Black Soldier Flies Combat Antibiotic Resistance
Discovery of antibiotics was one of the most important medical advances in history that is ultimately responsible for saving millions of lives. However, many pathogens have evolved resistance to antibiotics, thus rendering them ineffective. The extent of antibiotic resistance is currently reaching crisis proportions. Fortunately, black soldier flies seem to be able to suppress some resistant bacteria. Therefore, they may be useful in reducing the incidence of hard-to-treat infections caused by such bacteria.
Zhao, Z., Yang, C., Gao, B., Wu, Y., Ao, Y., Ma, S., Jiménez, N., Zheng, L., Huang, F., Tomberlin, J.K. and Ren, Z., 2023. Insights into the reduction of antibiotic-resistant bacteria and mobile antibiotic resistance genes by black soldier fly larvae in chicken manure. Ecotoxicology and Environmental Safety, 266, 115551. https://doi.org/10.1016/j.ecoenv.2023.115551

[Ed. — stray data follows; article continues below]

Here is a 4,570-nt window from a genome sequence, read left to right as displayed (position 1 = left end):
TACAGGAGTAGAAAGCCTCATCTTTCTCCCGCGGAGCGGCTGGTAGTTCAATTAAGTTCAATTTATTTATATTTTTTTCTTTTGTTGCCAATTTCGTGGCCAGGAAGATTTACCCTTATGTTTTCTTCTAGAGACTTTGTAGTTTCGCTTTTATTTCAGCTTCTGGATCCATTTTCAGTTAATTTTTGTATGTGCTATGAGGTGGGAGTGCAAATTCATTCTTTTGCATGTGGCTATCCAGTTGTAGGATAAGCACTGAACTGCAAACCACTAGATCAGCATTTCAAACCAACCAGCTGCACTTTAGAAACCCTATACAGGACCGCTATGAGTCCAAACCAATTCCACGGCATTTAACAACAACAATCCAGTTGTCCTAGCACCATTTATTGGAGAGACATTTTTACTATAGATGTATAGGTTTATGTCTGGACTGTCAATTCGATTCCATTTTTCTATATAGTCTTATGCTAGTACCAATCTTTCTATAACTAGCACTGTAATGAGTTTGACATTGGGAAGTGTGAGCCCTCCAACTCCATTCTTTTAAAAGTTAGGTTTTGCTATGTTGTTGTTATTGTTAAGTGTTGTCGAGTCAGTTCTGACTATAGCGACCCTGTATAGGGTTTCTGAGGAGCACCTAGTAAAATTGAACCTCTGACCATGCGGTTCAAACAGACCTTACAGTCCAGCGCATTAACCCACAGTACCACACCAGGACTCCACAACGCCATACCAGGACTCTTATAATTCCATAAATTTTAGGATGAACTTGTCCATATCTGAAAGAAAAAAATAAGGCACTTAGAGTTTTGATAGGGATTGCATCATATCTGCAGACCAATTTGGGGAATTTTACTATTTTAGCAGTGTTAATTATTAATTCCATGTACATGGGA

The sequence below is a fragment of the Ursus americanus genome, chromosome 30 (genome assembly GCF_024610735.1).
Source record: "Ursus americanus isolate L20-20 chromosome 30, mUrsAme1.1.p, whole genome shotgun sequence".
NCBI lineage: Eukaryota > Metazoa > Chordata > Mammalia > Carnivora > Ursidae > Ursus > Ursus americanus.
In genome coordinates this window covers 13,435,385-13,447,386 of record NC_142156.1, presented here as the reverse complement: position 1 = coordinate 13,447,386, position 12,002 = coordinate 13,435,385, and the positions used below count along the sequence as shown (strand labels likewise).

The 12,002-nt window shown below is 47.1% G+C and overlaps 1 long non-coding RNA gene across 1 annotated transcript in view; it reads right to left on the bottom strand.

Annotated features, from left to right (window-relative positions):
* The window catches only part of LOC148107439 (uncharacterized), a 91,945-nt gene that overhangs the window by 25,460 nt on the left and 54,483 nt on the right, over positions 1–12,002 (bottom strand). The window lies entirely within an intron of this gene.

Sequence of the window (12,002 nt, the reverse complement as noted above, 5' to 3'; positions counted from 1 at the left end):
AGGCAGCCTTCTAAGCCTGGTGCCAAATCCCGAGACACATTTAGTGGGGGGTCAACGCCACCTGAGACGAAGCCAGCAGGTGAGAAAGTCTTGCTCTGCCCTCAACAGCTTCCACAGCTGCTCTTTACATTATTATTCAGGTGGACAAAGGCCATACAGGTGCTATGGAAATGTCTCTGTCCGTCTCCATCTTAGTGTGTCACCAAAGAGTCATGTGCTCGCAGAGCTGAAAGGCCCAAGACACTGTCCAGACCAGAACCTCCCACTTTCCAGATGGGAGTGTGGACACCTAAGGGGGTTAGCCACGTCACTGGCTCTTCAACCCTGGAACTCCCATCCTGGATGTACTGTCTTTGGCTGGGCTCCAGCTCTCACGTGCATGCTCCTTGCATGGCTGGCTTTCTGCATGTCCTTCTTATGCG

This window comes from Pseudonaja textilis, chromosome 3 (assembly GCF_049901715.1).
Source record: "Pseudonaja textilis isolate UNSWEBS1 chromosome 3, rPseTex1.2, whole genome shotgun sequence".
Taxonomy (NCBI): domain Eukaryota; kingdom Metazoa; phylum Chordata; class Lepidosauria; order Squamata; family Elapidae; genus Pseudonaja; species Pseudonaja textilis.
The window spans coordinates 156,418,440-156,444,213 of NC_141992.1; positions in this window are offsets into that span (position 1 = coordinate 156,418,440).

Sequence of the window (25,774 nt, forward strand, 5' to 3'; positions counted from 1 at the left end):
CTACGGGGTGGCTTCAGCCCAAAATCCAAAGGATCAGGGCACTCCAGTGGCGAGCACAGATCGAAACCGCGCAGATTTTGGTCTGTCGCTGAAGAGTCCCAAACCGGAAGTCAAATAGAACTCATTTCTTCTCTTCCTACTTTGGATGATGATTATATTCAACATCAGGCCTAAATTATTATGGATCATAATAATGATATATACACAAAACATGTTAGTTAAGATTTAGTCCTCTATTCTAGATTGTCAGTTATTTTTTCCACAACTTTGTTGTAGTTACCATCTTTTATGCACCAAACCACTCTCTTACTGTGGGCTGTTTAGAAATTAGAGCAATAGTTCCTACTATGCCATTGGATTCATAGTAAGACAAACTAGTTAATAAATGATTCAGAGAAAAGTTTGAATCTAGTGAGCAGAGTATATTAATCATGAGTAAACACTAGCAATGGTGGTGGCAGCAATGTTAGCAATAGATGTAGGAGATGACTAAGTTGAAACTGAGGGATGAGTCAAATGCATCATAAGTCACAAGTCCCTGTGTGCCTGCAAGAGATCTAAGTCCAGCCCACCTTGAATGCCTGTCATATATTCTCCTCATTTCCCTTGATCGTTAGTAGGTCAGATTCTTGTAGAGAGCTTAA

The increasing prevalence of antibiotic-resistant bacteria (ARB) from animal manure has raised concerns about the potential threats to public health. The bioconversion of animal manure with insect larvae, such as the black soldier fly larvae (BSFL, Hermetia illucens [L.]), is a promising technology for quickly attenuating ARB while also recycling waste. In this study, we investigated BSFL conversion systems for chicken manure. Using metagenomic analysis, we tracked ARB and evaluated the resistome dissemination risk by investigating the co-occurrence of antibiotic resistance genes (ARGs), mobile genetic elements (MGEs), and bacterial taxa in a genetic context. Our results indicated that BSFL treatment effectively mitigated the relative abundance of ARB, ARGs, and MGEs by 34.9%, 53.3%, and 37.9%, respectively, within 28 days. Notably, the transferable ARGs decreased by 30.9%, indicating that BSFL treatment could mitigate the likelihood of ARG horizontal transfer and thus reduce the risk of ARB occurrence. In addition, the significantly positive correlation links between antimicrobial concentration and relative abundance of ARB reduced by 44.4%. Moreover, using variance partition analysis (VPA), we identified other bacteria as the most important factor influencing ARB, explaining 20.6% of the ARB patterns. Further analysis suggested that antagonism of other bacteria on ARB increased by 1.4 times, while nutrient competition on both total nitrogen and crude fat increased by 2.8 times. Overall, these findings provide insight into the mechanistic understanding of ARB reduction during BSFL treatment of chicken manure and provide a strategy for rapidly mitigating ARB in animal manure.